An Unspoken Truth

It is too often that the effects of mental illness, and the experiences of those suffering from it, go unnoticed by the people closest to them. Yet the subject itself has been a staple in cinema for much of the past century, either as a major theme or as a background element. This is not surprising- ‘mental illness’ is a nebulous term which can encompass anything from autism to schizophrenia, and as such creates abundant opportunity for the creation of films that deal with a specific subject somewhere on this spectrum.

Due to its prevalence in society, the subject of mental illness in film has always been a double-edged sword. In one instance, a faithful portrayal can enable the audience to engage with it and better understand it as a serious issue; Julianne Moore’s Oscar-winning portrayal of Alice, a linguistics professor suffering from early-onset Alzheimer’s in Still Alice is an example. Such sensitivity and compassion in depicting the character’s struggle against dementia has been lauded by critics and by those affected alike, and makes up part of a sub-genre of films that has emerged over the years which deal with mental illness as the central theme. In such movies, the human story takes centre stage, attempting to capture an image of the tragedy and heartbreak of ordinary people dealing with extraordinary circumstances. Two Days, One Night, starring Marion Cotillard is another exemplar, dealing not only with the process of surviving a nervous breakdown, but also public perceptions of and reactions to mental illness. Narratives such as these contain clear social commentaries, which enable audiences to distinguish between films where mental illness is a major theme and those where it acts as  a background element.

With any real world issue depicted in film, there is a danger of misrepresentation. Most notably a portrayal of one type of illness may form the basis for the stereotyping of many others. This is none more evident than in Dustin Hoffman’s depiction of an autistic savant in Rain Man. While critically acclaimed for its performances, the film received heavy scrutiny from audiences, and has widely been regarded as the agent in inaugurating a common and incorrect media stereotype that people on the autism spectrum typically have savant skills. Conversely, references to Rain Man, in particular Dustin Hoffman’s performance, have become popular shorthand for autism and savantism which, while oversimplifying the autistic spectrum, demonstrates the film’s success in dispelling other misconceptions about autism and improving autistic awareness.

Yet far more widespread are the films which have been coloured by mental issues but do not address them directly, or at best only address them in passing. It is demonstrably true that most cinema falls under this category; the old adage, “write what you know”, is remarkably appropriate, particularly as the issue of mental health has always existed, if not mentioned explicitly in public discourse. Cinema is the outlet for unspoken sentiment, and the strength of mental issues as an undercurrent is comparable between films as diametrically opposed as The Deerhunter, Terminator 2, The Big Lebowski and Finding Nemo, all of which deal with Post-traumatic Stress Disorder (PTSD) as key aspects of character and story. Similarly, Dr Strangelove, Dead Poets Society, The Royal Tenenbaums and Inception all include suicide as a motif, despite being completely disparate in all other regards.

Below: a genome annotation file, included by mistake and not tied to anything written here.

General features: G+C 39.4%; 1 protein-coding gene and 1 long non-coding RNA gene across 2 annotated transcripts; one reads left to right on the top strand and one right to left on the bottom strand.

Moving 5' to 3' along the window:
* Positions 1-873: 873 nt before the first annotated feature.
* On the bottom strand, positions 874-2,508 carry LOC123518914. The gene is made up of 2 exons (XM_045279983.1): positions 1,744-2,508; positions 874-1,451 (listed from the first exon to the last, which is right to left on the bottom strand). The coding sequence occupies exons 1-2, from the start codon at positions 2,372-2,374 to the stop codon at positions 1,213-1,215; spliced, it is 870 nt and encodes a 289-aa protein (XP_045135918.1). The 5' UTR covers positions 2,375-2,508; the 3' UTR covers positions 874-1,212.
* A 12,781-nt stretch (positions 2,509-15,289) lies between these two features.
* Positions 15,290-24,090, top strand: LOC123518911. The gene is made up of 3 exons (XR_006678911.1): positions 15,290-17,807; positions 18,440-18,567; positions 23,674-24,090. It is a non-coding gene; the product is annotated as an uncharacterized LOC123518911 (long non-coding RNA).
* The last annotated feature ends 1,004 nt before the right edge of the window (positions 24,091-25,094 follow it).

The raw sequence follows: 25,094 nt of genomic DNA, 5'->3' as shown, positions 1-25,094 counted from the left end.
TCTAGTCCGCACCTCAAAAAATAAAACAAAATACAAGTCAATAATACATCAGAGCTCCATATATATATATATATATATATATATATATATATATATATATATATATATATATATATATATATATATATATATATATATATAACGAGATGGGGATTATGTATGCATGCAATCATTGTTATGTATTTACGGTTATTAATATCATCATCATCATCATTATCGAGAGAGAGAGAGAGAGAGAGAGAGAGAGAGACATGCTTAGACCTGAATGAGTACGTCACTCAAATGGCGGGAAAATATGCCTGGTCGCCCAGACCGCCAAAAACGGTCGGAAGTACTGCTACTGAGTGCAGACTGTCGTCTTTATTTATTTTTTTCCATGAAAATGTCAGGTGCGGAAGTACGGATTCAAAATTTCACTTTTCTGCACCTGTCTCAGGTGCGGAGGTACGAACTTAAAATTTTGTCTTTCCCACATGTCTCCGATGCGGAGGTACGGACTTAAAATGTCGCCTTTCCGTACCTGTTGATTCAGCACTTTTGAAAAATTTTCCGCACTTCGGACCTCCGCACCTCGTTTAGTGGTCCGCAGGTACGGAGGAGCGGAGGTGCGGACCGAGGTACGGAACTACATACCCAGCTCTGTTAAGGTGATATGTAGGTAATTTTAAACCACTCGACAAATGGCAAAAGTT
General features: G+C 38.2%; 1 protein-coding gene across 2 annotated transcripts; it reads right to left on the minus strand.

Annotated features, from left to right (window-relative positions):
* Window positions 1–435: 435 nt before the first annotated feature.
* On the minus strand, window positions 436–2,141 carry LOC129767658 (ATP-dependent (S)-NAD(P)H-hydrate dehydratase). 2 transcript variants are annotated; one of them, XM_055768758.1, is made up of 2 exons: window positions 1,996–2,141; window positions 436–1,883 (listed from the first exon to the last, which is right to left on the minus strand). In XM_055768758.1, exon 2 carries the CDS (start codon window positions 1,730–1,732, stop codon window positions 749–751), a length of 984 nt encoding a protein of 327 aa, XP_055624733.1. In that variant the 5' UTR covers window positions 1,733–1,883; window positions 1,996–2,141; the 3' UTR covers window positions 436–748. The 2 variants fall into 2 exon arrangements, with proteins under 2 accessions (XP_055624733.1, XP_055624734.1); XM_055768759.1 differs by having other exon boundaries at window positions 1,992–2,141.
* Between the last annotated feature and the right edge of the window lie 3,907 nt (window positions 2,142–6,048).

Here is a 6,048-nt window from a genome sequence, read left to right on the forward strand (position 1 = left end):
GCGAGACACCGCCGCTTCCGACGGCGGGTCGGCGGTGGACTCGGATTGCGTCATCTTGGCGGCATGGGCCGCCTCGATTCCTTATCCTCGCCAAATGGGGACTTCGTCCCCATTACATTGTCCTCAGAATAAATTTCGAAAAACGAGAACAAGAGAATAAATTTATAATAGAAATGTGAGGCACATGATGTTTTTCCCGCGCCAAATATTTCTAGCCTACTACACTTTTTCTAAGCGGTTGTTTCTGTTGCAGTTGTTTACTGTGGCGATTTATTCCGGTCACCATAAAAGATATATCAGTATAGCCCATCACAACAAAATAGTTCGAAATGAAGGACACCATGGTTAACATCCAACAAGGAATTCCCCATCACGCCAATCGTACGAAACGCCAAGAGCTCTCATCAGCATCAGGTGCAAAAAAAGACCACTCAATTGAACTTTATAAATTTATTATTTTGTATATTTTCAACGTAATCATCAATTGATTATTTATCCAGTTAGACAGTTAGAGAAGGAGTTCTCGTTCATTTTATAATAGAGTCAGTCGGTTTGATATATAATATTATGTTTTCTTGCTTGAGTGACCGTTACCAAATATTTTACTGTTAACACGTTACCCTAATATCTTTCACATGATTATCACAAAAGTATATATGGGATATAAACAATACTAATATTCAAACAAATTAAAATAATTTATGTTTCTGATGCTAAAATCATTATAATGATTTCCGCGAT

This would suggest that mental illness permeates modern cinema at its core, partly because it is confusing and interesting, but primarily because it is a fundamentally human phenomenon tied directly to how we perceive ourselves as a society. The depiction of mental issues in film, regardless of whether the portrayal is beneficial or detrimental, stems from a desire to make sense of our humanity. Where early films sought to define what is considered ‘normal’, in recent years we have seen a blossoming of attempts to educate audiences about the realities of living under the shadow of illnesses like depression, or show its prevalence in wider society. Sensitivity and compassion can be achieved either through authenticity, or by its inclusion as part of the thematic background. Such is the nature of mental illness in cinema; it appears everywhere in fiction because it surrounds us in reality.

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